Millennials are goal-diggers and career-oriented individuals who use technology— combined with their skills and education— to act as watchdogs, modern advocates, the voice of younger generations, and game-changers of the community. Millennials are not passive objects of development. In their little ways, they want to “give back” to the community by engaging in various initiatives offline or online.
However, millennials face challenges as young adults in the contemporary world. They are either pressured to be the saviors of society or regarded as “bata” (child) who lack experiences and needs protection. These social contexts including toxic realities, traditional culture, and discouraging influential agents affect the millennial youth and their extent of involvement in the community.
As technology reshapes the identity of the modern youth, millennials control technology to gather information, raise awareness, challenge traditional norms, access multiple realities, and influence people. They are also introducing new ways to organize, mobilize, negotiate power, advocate, lead, and empower communities.
As the millennial generation comes in between the past and future, they are the bearer of culture and repository of development. They have the personal agency to direct their growth and community development initiatives. However, they are no heroes. Every generation should act as the hope of the motherland. Instead of putting unnecessary pressures on the millennials, they should be given sincere opportunities to grow to become valuable members of the community. After all, community development is only possible when we leave no one behind.
“We can all be the hope of this nation. Let's start with ourselves to be better.” - Participant

This study is the first to be conducted since the existence of Drop-In Centers in the late 80s. Several studies had already been made on the street children but there is none yet that focuses on the services of drop-in centers. It covered only eight (8) Drop-In Centers, out of the total of twenty-one (21) centers in Metro Manila as recognized by DSWD.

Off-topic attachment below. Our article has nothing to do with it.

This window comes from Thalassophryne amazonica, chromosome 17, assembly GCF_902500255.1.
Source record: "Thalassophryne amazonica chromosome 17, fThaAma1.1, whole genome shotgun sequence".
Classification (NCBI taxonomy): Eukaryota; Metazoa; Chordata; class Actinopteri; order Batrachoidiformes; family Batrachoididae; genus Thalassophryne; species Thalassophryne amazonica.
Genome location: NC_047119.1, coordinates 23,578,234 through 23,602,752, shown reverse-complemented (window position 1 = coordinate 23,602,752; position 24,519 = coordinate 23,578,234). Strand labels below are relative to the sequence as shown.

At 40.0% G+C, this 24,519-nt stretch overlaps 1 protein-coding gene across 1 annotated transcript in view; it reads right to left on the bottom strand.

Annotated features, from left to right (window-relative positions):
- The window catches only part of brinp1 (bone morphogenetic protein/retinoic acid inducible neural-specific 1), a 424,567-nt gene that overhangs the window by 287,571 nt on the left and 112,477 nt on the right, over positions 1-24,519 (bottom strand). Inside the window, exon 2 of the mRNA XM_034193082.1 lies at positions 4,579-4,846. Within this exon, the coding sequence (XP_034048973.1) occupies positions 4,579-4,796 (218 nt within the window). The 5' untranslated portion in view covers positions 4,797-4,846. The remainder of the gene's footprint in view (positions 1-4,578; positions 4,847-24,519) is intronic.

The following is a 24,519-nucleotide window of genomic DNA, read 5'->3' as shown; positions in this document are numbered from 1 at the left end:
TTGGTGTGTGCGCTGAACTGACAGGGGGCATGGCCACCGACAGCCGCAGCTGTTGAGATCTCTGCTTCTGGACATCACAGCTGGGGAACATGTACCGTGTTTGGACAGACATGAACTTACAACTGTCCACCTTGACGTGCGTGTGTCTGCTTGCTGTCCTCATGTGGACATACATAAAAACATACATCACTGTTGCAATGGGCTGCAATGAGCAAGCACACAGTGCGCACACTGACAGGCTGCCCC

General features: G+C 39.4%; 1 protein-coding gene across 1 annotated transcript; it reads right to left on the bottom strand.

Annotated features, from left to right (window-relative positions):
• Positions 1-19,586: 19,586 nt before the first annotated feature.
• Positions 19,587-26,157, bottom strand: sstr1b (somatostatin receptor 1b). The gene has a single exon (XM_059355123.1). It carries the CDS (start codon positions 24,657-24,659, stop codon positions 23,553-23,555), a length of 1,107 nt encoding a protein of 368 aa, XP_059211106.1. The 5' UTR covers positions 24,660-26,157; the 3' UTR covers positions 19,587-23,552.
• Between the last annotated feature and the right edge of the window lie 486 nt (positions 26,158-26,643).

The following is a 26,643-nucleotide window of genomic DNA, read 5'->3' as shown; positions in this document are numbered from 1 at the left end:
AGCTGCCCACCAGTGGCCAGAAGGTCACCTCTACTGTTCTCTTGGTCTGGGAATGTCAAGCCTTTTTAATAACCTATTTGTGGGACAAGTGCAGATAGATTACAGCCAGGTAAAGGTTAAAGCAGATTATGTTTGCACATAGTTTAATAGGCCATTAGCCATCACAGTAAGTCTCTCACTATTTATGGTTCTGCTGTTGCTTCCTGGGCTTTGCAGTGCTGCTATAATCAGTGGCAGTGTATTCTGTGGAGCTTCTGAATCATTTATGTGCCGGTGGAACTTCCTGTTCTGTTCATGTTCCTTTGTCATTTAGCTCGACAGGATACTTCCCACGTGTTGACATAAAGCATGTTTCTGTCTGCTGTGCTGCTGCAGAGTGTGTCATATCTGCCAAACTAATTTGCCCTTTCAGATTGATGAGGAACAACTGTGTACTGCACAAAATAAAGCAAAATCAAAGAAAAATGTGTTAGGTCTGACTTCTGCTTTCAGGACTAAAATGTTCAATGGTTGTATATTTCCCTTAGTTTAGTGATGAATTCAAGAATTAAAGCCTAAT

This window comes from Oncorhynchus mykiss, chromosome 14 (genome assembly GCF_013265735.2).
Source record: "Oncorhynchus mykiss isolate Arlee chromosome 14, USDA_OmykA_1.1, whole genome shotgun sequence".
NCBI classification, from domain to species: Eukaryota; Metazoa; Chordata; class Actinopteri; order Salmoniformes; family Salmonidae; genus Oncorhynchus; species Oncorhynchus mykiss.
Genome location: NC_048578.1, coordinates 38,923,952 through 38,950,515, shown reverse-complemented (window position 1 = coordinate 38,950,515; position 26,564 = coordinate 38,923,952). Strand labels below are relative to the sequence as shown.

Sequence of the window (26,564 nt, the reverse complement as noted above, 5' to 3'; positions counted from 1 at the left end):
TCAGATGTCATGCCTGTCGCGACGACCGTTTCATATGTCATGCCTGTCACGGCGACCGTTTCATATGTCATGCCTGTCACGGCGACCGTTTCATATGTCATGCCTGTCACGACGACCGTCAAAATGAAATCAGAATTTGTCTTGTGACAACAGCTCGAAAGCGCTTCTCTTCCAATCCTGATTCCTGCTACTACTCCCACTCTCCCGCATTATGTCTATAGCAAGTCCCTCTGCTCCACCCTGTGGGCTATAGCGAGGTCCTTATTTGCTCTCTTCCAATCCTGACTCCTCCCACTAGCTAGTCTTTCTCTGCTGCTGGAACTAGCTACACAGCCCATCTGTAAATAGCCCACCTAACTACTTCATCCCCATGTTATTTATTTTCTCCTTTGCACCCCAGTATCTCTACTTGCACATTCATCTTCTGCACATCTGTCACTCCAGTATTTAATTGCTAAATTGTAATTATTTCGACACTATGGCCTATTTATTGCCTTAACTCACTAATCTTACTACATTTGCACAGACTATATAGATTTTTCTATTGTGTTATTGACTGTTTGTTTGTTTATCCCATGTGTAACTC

This study aims to assess the Drop-In Centers for street children in Metro Manila. Particularly, it assessed the significant aspects of services provided, capability to operate and policy implementation. Since the study believes that the consistency of the policy and adequacy of operational capability would result to the responsiveness of the services provided by the Drop-In Centers, three significant questions are raised along this line, namely: (1) is the policy of the center consistent with the very nature or reason of its existence? (2) are the capability requirements adequate to carry out the services it provides? and (3) are the services provided responsive to the needs of the street children they serve? Given its established interdependence of these three areas, it maintains the substantial and extensive contribution towards ensuring the responsiveness of the services. The revelations of this study as discussed concur with this logical formalization.

This study also tried to identify or determine factors/areas contributory to the effectiveness or ineffectiveness in achieving its set goals and objectives. It is also envisioned that this study would serve as baseline data for improvement of quality standards on policy, programs and services.

Respondents of the study included the Head/Director or designated In-Charge and a technical staff (social worker/street educator) of the Drop-In Centers. Eight (8) street children per center that were served at the time of the study were chosen to compose the group for the Focused Group discussion (FGD).

In general, the findings indicate that the policies implemented are consistent with the very nature of its existence. Most are within the present basic standards provided for by DSWD. However, there are certain policy issues that need to be resolved. The capability requirements meantime are found to be adequate by majority as it provides the configuration for the service delivery. Responsiveness of the services provided is its main consideration. The basic services provided are found to be responsive in its entirety, which includes the activities of the center towards returning them to their own families and/or referring them to other centers. This was highlighted in the conduct of the focused group discussion with the street children themselves. By and large, there are much overwhelming considerations towards the conclusion of the services being responsive.

Consequently, several substantial recommendations are being forwarded in this study to further improve the operation of the Drop-In Center for street children in Metro Manila.